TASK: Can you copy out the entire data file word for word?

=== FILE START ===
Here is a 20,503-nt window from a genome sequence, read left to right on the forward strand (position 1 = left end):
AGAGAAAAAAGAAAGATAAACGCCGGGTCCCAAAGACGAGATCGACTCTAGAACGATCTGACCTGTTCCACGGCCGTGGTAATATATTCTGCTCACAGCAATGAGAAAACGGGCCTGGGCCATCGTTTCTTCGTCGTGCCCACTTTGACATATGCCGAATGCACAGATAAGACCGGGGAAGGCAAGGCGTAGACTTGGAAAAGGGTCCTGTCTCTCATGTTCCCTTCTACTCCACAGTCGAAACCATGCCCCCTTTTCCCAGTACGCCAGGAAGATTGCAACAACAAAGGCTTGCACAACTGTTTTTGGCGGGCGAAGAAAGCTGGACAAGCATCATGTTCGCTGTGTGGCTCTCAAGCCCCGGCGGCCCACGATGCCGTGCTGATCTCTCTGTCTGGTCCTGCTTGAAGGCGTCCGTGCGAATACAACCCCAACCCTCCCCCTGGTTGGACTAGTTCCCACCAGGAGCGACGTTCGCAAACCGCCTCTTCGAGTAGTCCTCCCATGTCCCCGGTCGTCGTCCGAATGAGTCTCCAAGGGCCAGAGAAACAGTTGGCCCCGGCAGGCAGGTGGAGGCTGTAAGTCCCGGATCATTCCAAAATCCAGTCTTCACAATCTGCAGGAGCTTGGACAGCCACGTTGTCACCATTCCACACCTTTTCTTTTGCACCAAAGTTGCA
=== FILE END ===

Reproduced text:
Here is a 20,503-nt window from a genome sequence, read left to right on the forward strand (position 1 = left end):
AGAGAAAAAAGAAAGATAAACGCCGGGTCCCAAAGACGAGATCGACTCTAGAACGATCTGACCTGTTCCACGGCCGTGGTAATATATTCTGCTCACAGCAATGAGAAAACGGGCCTGGGCCATCGTTTCTTCGTCGTGCCCACTTTGACATATGCCGAATGCACAGATAAGACCGGGGAAGGCAAGGCGTAGACTTGGAAAAGGGTCCTGTCTCTCATGTTCCCTTCTACTCCACAGTCGAAACCATGCCCCCTTTTCCCAGTACGCCAGGAAGATTGCAACAACAAAGGCTTGCACAACTGTTTTTGGCGGGCGAAGAAAGCTGGACAAGCATCATGTTCGCTGTGTGGCTCTCAAGCCCCGGCGGCCCACGATGCCGTGCTGATCTCTCTGTCTGGTCCTGCTTGAAGGCGTCCGTGCGAATACAACCCCAACCCTCCCCCTGGTTGGACTAGTTCCCACCAGGAGCGACGTTCGCAAACCGCCTCTTCGAGTAGTCCTCCCATGTCCCCGGTCGTCGTCCGAATGAGTCTCCAAGGGCCAGAGAAACAGTTGGCCCCGGCAGGCAGGTGGAGGCTGTAAGTCCCGGATCATTCCAAAATCCAGTCTTCACAATCTGCAGGAGCTTGGACAGCCACGTTGTCACCATTCCACACCTTTTCTTTTGCACCAAAGTTGCA